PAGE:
maggieIn the race for Super Bowl ad spots, 84 Lumber was the first to snag a 90-second slot last month.

The Pennsylvania-based building materials company has been working with Pittsburgh agency Brunner to create an ad that would fit owner and president Maggie Hardy Magerko’s hope of recruiting new talent and building brand awareness as 84 Lumber expands its national presence.

“Our industry is going through a period of extreme disruption. And I’ve always preferred to be the one doing the disrupting, rather than the one being disrupted,” Hardy Magerko said in a statement. “But to do that, we need to hire and train people differently. We need to cast a wider net, and to let the world know that 84 Lumber is a place for people who don’t always fit nicely into a box.”

84 Lumber spent $15 million on the spot, the Pittsburgh Business Times reported. But in mid-January, Fox reportedly rejected 84 Lumber’s initial storyline because of political imagery. The proposed ad would depict a large wall that seemed similar to President Donald Trump’s promised border wall, according to Ad Age.

“We knew they had concerns,” said Amy Smiley, director of marketing for 84 Lumber. “They ultimately told us they weren’t going to approve, and we understood that.”

Maggie Hardy Magerko, 84 Lumber’s president and owner, told the New York Times she couldn’t understand why it was censored. “I’m flabbergasted by that in today’s day and age. It’s not pornographic, it’s not immoral, it’s not racist.”

Magerko said the ad was designed to recruit younger employees who “really believe in American dreams,” she told the Times.

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The company created a new ad to air in its pre-halftime slot, but still plans to release the original commercial online on Feb. 5, in addition to some extra content.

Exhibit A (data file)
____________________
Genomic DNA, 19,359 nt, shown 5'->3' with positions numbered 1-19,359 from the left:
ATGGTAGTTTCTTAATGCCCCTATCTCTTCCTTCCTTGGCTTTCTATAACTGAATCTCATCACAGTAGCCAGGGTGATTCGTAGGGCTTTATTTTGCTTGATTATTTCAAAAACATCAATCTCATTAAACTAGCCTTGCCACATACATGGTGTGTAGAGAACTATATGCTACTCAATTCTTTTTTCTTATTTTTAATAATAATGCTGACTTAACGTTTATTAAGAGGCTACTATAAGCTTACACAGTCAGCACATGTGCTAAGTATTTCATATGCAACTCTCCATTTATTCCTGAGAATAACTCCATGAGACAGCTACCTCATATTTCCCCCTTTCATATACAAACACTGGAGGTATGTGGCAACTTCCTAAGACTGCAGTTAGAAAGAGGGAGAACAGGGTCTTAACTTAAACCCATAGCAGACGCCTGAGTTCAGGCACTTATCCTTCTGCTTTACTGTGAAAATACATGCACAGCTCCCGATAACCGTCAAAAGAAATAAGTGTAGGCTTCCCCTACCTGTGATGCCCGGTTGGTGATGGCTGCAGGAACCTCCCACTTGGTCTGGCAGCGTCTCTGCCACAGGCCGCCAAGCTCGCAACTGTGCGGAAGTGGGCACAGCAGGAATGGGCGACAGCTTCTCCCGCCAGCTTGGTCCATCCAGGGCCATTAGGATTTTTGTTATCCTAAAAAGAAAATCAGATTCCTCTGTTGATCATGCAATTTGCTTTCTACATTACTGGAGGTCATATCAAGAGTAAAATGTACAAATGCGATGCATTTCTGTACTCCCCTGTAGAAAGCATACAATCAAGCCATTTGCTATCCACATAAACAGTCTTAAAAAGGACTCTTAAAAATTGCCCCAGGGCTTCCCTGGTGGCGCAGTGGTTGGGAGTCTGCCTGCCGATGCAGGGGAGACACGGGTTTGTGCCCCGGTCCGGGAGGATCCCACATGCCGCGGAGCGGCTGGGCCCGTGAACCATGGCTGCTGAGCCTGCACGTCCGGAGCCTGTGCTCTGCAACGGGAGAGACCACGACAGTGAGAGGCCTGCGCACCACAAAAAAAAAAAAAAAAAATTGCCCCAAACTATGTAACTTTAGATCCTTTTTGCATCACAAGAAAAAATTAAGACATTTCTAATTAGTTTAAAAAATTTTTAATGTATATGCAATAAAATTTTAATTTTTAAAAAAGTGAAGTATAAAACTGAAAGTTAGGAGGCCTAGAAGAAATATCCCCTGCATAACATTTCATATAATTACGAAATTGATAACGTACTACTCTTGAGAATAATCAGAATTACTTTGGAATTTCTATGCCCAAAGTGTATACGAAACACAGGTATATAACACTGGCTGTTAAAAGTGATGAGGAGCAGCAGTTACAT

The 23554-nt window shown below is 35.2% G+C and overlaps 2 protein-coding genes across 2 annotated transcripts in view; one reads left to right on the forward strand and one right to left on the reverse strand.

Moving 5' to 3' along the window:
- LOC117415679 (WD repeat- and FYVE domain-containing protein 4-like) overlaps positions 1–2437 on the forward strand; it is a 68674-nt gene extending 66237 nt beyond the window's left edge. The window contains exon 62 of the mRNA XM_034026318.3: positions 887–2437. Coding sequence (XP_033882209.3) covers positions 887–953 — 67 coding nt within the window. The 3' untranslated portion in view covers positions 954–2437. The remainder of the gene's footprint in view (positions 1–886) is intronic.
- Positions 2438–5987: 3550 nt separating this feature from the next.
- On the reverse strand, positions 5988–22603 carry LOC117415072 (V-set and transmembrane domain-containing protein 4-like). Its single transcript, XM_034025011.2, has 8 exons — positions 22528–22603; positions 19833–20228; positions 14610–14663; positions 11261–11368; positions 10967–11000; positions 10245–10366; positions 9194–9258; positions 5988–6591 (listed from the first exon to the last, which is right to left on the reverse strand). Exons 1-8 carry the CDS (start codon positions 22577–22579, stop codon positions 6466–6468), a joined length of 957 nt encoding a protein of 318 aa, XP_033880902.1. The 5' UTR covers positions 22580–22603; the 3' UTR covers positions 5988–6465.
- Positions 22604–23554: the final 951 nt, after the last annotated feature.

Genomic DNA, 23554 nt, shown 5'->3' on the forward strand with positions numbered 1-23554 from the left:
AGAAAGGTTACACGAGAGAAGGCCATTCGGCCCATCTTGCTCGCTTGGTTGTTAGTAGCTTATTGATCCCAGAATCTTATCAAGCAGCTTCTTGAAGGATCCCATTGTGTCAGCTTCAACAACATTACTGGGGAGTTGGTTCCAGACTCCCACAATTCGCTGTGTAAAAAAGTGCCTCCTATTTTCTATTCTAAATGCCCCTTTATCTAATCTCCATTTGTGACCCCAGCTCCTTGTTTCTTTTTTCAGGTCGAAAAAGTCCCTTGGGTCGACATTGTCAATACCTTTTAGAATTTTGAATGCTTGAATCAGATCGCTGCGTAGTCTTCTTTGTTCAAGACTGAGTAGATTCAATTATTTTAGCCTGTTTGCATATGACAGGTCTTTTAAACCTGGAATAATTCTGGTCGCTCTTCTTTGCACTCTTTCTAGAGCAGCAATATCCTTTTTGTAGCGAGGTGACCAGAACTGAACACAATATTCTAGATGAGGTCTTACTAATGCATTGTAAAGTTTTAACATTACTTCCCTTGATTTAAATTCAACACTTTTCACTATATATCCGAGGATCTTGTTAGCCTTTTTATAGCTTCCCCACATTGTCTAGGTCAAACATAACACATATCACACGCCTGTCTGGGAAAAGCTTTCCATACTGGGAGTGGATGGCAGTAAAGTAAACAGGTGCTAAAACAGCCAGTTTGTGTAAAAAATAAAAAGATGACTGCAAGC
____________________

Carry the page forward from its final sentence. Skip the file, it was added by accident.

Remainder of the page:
“We really believe in the message behind the spot so strongly, and we didn’t want to leave it on the editing room floor,” Smiley said.

She did not give away details about the final message, postponing the big reveal until Sunday. The on-air commercial will include a link where viewers can watch “part two” as well as the full extended version of the commercial, Smiley said.

In a recent faculty newsletter at the University of Maryland, Henry C. Boyd III, marketing professor in the Robert H. Smith School of Business, analyzed 84 Lumber’s strategy. Boyd said it’s not uncommon for brands to push the envelope with Super Bowl ads to get some extra publicity out of the expensive buy.

But, Boyd said, it’s a “dangerous game” for 84 Lumber to involve politics, especially in the current divisive climate.

“From the standpoint of business, you can be thought-provoking and edgy,” he said. “But the stakes are different and give more reason to stay within safer confines.”

The company has aggressive expansion plans for 2017, Smiley said, and is expecting to open 20 new locations primarily in the western part of the country. The company already has 250 locations and was named one of Forbes’ Largest Private Companies in America in 2016. 84 Lumber decided to purchase its first Super Bowl ad this year to increase recruitment and national brand awareness as the business expands.

‘The overall message behind the ad spot is this is who we are and this is what we stand for. We want people to join us,” Smiley said. “We believe in an honest day’s work and we’re looking for people who share that mentality.”